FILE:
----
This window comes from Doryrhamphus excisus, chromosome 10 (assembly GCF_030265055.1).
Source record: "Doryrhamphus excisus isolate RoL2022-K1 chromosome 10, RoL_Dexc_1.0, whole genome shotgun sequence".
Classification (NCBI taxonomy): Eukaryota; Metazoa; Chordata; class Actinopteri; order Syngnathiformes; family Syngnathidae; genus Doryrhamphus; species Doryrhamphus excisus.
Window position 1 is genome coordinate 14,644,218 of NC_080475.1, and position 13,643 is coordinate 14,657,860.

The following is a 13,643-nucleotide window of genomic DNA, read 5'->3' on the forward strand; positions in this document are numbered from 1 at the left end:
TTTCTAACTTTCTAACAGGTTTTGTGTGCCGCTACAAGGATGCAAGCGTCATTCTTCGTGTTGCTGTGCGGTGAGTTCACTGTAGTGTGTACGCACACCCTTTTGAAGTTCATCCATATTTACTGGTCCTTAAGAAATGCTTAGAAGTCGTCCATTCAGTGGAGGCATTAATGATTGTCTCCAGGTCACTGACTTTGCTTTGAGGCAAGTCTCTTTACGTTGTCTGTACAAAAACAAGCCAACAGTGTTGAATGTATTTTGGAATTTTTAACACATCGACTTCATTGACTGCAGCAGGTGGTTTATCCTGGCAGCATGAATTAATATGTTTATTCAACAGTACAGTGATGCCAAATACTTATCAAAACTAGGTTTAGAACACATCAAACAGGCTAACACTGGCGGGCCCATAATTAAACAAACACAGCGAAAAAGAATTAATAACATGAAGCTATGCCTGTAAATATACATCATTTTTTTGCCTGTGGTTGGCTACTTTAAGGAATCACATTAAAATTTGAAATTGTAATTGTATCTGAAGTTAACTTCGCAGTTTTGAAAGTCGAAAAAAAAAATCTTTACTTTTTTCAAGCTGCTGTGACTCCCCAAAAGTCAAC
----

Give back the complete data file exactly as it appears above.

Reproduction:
This window comes from Doryrhamphus excisus, chromosome 10 (assembly GCF_030265055.1).
Source record: "Doryrhamphus excisus isolate RoL2022-K1 chromosome 10, RoL_Dexc_1.0, whole genome shotgun sequence".
Classification (NCBI taxonomy): Eukaryota; Metazoa; Chordata; class Actinopteri; order Syngnathiformes; family Syngnathidae; genus Doryrhamphus; species Doryrhamphus excisus.
Window position 1 is genome coordinate 14,644,218 of NC_080475.1, and position 13,643 is coordinate 14,657,860.

The following is a 13,643-nucleotide window of genomic DNA, read 5'->3' on the forward strand; positions in this document are numbered from 1 at the left end:
TTTCTAACTTTCTAACAGGTTTTGTGTGCCGCTACAAGGATGCAAGCGTCATTCTTCGTGTTGCTGTGCGGTGAGTTCACTGTAGTGTGTACGCACACCCTTTTGAAGTTCATCCATATTTACTGGTCCTTAAGAAATGCTTAGAAGTCGTCCATTCAGTGGAGGCATTAATGATTGTCTCCAGGTCACTGACTTTGCTTTGAGGCAAGTCTCTTTACGTTGTCTGTACAAAAACAAGCCAACAGTGTTGAATGTATTTTGGAATTTTTAACACATCGACTTCATTGACTGCAGCAGGTGGTTTATCCTGGCAGCATGAATTAATATGTTTATTCAACAGTACAGTGATGCCAAATACTTATCAAAACTAGGTTTAGAACACATCAAACAGGCTAACACTGGCGGGCCCATAATTAAACAAACACAGCGAAAAAGAATTAATAACATGAAGCTATGCCTGTAAATATACATCATTTTTTTGCCTGTGGTTGGCTACTTTAAGGAATCACATTAAAATTTGAAATTGTAATTGTATCTGAAGTTAACTTCGCAGTTTTGAAAGTCGAAAAAAAAAATCTTTACTTTTTTCAAGCTGCTGTGACTCCCCAAAAGTCAAC